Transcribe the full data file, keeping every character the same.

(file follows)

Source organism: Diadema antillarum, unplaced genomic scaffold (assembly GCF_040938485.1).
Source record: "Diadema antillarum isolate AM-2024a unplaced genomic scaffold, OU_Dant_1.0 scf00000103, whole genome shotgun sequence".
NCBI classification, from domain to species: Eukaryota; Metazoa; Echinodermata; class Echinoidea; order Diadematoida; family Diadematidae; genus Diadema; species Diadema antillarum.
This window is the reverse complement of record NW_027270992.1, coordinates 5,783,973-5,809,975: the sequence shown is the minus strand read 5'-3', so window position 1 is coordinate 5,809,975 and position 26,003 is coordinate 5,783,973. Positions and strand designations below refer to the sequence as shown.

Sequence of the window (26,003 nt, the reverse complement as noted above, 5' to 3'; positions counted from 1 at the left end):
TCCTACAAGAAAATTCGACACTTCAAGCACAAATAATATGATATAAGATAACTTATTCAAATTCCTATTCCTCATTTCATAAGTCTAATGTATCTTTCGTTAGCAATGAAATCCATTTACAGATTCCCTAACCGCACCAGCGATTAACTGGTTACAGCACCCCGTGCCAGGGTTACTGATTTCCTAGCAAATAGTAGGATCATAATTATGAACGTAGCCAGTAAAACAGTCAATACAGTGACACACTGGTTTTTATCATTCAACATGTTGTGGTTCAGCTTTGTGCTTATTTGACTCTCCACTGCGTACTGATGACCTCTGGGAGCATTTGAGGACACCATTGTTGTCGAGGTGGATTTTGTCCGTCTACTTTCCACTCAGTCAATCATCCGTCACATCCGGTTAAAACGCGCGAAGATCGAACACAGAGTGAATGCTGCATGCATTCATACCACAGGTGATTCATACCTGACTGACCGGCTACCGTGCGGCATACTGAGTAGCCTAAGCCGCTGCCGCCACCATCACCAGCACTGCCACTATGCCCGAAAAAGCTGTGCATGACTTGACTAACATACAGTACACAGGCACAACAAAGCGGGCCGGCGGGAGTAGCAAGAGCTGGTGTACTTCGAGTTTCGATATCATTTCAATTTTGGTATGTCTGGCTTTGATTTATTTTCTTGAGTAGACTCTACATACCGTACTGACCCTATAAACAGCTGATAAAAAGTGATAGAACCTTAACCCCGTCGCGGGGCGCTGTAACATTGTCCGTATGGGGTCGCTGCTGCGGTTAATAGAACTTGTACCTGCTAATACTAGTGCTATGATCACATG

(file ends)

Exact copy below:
Source organism: Diadema antillarum, unplaced genomic scaffold (assembly GCF_040938485.1).
Source record: "Diadema antillarum isolate AM-2024a unplaced genomic scaffold, OU_Dant_1.0 scf00000103, whole genome shotgun sequence".
NCBI classification, from domain to species: Eukaryota; Metazoa; Echinodermata; class Echinoidea; order Diadematoida; family Diadematidae; genus Diadema; species Diadema antillarum.
This window is the reverse complement of record NW_027270992.1, coordinates 5,783,973-5,809,975: the sequence shown is the minus strand read 5'-3', so window position 1 is coordinate 5,809,975 and position 26,003 is coordinate 5,783,973. Positions and strand designations below refer to the sequence as shown.

Sequence of the window (26,003 nt, the reverse complement as noted above, 5' to 3'; positions counted from 1 at the left end):
TCCTACAAGAAAATTCGACACTTCAAGCACAAATAATATGATATAAGATAACTTATTCAAATTCCTATTCCTCATTTCATAAGTCTAATGTATCTTTCGTTAGCAATGAAATCCATTTACAGATTCCCTAACCGCACCAGCGATTAACTGGTTACAGCACCCCGTGCCAGGGTTACTGATTTCCTAGCAAATAGTAGGATCATAATTATGAACGTAGCCAGTAAAACAGTCAATACAGTGACACACTGGTTTTTATCATTCAACATGTTGTGGTTCAGCTTTGTGCTTATTTGACTCTCCACTGCGTACTGATGACCTCTGGGAGCATTTGAGGACACCATTGTTGTCGAGGTGGATTTTGTCCGTCTACTTTCCACTCAGTCAATCATCCGTCACATCCGGTTAAAACGCGCGAAGATCGAACACAGAGTGAATGCTGCATGCATTCATACCACAGGTGATTCATACCTGACTGACCGGCTACCGTGCGGCATACTGAGTAGCCTAAGCCGCTGCCGCCACCATCACCAGCACTGCCACTATGCCCGAAAAAGCTGTGCATGACTTGACTAACATACAGTACACAGGCACAACAAAGCGGGCCGGCGGGAGTAGCAAGAGCTGGTGTACTTCGAGTTTCGATATCATTTCAATTTTGGTATGTCTGGCTTTGATTTATTTTCTTGAGTAGACTCTACATACCGTACTGACCCTATAAACAGCTGATAAAAAGTGATAGAACCTTAACCCCGTCGCGGGGCGCTGTAACATTGTCCGTATGGGGTCGCTGCTGCGGTTAATAGAACTTGTACCTGCTAATACTAGTGCTATGATCACATG